The debate rages. CFS-deniers would have us believe that CFS patients are a bunch of crazy lunatics with Munchhausen's Syndrome, pretending to have a Really Important Disease like XMRV to get attention and avoid responsibility for their own laziness, while CFS-defenders are shrilly screaming, "You ignorant *#@*+ are perpetrating genocide against horribly ill people! " (The genocide claim arises from some highly publicized cases in the UK in which people with CFS were committed to mental institutions and denied medical treatment and later died or committed suicide. Some of the conditions that biomedical medical researchers have found to be more common in patients with CFS, such as heart failure and lymphoma, certainly indicate that patients' lives are at risk.)

The 'fatigue' in Chronic Fatigue Syndrome is not normal fatigue, and differs from fatigue in depression, multiple sclerosis and other diseases. Specifically, the fatigue in CFS is all out of proportion to the muscle effort involved, and it persists for an extended period afterwards. This is known as 'post-exertional malaise' and is the hallmark of CFS.

Good, solid, medical research illustrates how CFS patients differ from ordinary persons. Dr. Light tested several groups of patients, including healthy controls, people with CFS, and people with MS. They performed moderate exercise and were tested before and at intervals afterwards. The blood chemistry of participants with MS is slightly elevated compared to normals, but the blood chemistry of people with CFS is like a volcano going off -- far  beyond both normals and people with MS. Further, patients' subjective reports of fatigue corresponded with the laboratory results. In others words, the more fatigued a patient reported themselves to be, the higher their laboratory results. Ergo, the fatigue in CFS is not just because the patients are unwell, fatigue IS the illness.

You may read a good discussion of Dr. Light's work here:

Testing all these items is not practical in a family medical practice, so this is not going to offer a useful diagnostic test, but does it illustrate exactly how CFS patients are different from both healthy people and other unwell people. It shows very clearly that these patients have an abnormal fatigue that is strikingly different from any other disorder, that it is physical, that CFS patients' self-assessment of their fatigue corresponds with testable biological changes (they do not have 'inappropriate illness beliefs' -- their beliefs are realistic assessments of their condition), and that offers some insight into the nature and operation of the fatigue, and suggests avenues for further research and treatment.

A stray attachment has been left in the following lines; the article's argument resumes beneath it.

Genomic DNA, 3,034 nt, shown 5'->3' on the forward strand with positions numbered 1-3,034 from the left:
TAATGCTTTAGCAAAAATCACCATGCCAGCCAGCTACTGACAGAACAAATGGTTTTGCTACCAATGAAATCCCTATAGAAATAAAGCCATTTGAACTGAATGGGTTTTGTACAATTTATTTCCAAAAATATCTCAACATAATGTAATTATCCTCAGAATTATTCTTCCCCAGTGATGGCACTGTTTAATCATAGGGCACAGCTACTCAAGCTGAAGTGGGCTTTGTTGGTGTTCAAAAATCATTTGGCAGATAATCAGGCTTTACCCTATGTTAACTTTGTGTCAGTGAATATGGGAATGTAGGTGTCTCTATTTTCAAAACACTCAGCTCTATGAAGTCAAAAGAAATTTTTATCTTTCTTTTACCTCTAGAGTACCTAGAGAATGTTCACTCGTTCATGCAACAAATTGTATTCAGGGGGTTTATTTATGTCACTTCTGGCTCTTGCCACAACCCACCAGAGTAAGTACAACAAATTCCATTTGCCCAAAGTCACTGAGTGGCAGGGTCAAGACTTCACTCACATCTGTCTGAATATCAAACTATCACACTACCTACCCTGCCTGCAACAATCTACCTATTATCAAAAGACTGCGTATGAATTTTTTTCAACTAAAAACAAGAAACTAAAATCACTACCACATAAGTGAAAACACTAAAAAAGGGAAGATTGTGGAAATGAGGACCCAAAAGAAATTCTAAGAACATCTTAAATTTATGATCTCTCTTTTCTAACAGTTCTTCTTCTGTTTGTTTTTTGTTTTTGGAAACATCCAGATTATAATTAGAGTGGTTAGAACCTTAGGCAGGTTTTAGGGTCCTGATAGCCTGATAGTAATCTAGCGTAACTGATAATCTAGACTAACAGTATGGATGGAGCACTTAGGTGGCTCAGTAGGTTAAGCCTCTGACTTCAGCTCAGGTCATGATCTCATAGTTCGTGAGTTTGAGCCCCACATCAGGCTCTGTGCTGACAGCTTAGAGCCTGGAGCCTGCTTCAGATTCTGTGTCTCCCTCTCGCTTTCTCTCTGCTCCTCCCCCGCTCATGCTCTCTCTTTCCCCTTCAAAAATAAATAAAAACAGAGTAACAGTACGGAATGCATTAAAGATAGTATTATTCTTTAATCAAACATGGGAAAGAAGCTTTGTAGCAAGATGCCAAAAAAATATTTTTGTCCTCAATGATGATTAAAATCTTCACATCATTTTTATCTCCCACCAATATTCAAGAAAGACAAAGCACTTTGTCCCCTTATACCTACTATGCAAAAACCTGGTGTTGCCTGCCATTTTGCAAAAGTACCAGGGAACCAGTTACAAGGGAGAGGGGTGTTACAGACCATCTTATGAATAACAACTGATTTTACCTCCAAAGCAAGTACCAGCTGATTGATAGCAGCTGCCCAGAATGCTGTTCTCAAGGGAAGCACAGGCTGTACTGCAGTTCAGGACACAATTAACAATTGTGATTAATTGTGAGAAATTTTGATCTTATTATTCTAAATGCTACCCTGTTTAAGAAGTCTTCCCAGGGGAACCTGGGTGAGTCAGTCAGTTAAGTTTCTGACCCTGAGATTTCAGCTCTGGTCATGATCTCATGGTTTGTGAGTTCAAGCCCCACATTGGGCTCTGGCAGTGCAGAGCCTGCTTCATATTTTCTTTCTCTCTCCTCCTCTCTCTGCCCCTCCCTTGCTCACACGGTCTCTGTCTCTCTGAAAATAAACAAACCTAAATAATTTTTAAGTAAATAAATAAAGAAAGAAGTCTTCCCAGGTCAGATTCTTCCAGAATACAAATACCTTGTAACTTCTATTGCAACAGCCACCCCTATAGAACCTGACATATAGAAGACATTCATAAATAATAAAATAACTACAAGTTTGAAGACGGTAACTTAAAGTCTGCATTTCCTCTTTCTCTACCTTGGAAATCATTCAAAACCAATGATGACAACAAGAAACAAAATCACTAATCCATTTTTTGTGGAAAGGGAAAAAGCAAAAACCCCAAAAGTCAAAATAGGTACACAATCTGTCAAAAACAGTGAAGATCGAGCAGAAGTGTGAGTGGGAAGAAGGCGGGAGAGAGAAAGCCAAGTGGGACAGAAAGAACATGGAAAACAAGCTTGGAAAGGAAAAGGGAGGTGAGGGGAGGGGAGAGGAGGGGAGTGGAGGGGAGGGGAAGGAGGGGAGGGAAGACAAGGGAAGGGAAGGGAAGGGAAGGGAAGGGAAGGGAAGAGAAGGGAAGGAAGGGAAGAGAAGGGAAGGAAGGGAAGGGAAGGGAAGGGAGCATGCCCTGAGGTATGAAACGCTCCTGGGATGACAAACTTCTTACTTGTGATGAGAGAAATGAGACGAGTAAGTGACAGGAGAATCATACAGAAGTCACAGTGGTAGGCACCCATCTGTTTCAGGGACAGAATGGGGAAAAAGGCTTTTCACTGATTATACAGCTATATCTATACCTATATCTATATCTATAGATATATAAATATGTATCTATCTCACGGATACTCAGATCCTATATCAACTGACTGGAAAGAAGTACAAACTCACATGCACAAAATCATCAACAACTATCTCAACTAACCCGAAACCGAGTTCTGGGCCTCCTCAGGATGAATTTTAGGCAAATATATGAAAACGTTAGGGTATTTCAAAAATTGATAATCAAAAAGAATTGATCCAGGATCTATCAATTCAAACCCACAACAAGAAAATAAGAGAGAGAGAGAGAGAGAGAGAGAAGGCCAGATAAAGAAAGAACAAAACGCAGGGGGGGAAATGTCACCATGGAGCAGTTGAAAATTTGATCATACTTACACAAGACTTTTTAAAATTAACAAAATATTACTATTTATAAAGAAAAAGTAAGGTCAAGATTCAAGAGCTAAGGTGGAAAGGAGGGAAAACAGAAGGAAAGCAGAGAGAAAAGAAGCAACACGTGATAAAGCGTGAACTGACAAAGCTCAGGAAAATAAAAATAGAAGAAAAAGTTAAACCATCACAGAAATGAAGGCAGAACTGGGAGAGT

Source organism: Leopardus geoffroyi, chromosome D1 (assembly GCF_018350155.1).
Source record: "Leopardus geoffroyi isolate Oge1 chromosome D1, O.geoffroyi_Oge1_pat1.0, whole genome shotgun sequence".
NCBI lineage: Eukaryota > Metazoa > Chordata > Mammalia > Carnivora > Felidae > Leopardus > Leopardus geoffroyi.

Specifically, it appears that these patients are not experiencing muscle fatigue, which is the usual cause of ordinary fatigue, but that they are experiencing abnormal function in either the nervous system, or in the linkages between the nervous system and the muscles. Not being a scientist I do not quite understand this part of the discussion, but it does accord with my personal observations: I am not 'muscle tired' when engaged in physical activity, and in fact, my muscles seem willing to do a great deal more, but that somewhere between my brain with its desire to do more and my body's ability to respond is a dysfunction so that I experience fatigue, weakness, loss of coordination, and other impairments that prevent me from doing what I greatly desire to do. I feel like I'm wearing a lead suit.

Or look at it this way: on a good day I can bound up the steps two at a time, but during post-exertional malaise, those steps are Mt. Everest. On a bad day, I KNOW that I am physically capable of bounding up those steps (because I did it yesterday), but now I can't. Merely lifting my foot and not tripping over the step is a major undertaking.

I have learned to pace myself: I can perform light activity all day long, but if I burn up the same number of calories in an intense burst of activity lasting 20-30 minutes, and I am prostrate afterwards, and that fatigue (post exertional malaise) lasts 3-4 days. Intense bursts of effort must be very short, and I must have a rest period afterwards; the key to being able to keep going is to make certain I do not build up an energy deficit. In other words, I must keep my energy expenditure to the level my body is able to replace because once I've exhausted it, it's not coming back. In a normal person recovery is quick, generally less than 24 hours, even for a major physical activity, but in CFS it takes days, weeks, or months.

An example: A normal person rides their bicycle for half an hour. They come home, take it easy for a bit, and later that afternoon do it again. If a person has CFS, they ride their bicycle for half an hour, come home, go to bed, and get up three days later. They WANT to get up, and feel guilty as hell for not getting up, so they drag themselves out of bed to open a can and call it dinner, then crawl back in bed.

This disease is not at all confusing -- work like Dr. Light's is very clear, and so are many other pieces of biomedical research. What is confusing is why so many people willfully choose to refuse to understand the difference between the Canadian Clinical Consensus and the CDC versions. It really doesn't matter which CDC definition you use, they CDC does not distinguish between fatigue and Chronic Fatigue Syndrome (CFS).